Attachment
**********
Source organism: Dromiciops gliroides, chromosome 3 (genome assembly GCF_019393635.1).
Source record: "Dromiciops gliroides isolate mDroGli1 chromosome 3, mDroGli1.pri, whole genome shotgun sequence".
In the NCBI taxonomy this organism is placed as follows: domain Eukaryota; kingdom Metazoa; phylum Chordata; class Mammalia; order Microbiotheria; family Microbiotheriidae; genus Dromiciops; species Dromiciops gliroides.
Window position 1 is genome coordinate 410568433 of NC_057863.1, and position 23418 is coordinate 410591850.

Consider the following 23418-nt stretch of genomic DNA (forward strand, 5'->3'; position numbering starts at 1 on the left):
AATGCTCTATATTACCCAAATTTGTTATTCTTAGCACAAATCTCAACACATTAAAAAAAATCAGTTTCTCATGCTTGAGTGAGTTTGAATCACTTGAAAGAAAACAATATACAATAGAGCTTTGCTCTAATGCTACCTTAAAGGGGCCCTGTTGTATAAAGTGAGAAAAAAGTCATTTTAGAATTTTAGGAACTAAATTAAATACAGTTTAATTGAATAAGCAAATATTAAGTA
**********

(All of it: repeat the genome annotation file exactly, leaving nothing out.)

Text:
Source organism: Dromiciops gliroides, chromosome 3 (genome assembly GCF_019393635.1).
Source record: "Dromiciops gliroides isolate mDroGli1 chromosome 3, mDroGli1.pri, whole genome shotgun sequence".
In the NCBI taxonomy this organism is placed as follows: domain Eukaryota; kingdom Metazoa; phylum Chordata; class Mammalia; order Microbiotheria; family Microbiotheriidae; genus Dromiciops; species Dromiciops gliroides.
Window position 1 is genome coordinate 410568433 of NC_057863.1, and position 23418 is coordinate 410591850.

Consider the following 23418-nt stretch of genomic DNA (forward strand, 5'->3'; position numbering starts at 1 on the left):
AATGCTCTATATTACCCAAATTTGTTATTCTTAGCACAAATCTCAACACATTAAAAAAAATCAGTTTCTCATGCTTGAGTGAGTTTGAATCACTTGAAAGAAAACAATATACAATAGAGCTTTGCTCTAATGCTACCTTAAAGGGGCCCTGTTGTATAAAGTGAGAAAAAAGTCATTTTAGAATTTTAGGAACTAAATTAAATACAGTTTAATTGAATAAGCAAATATTAAGTA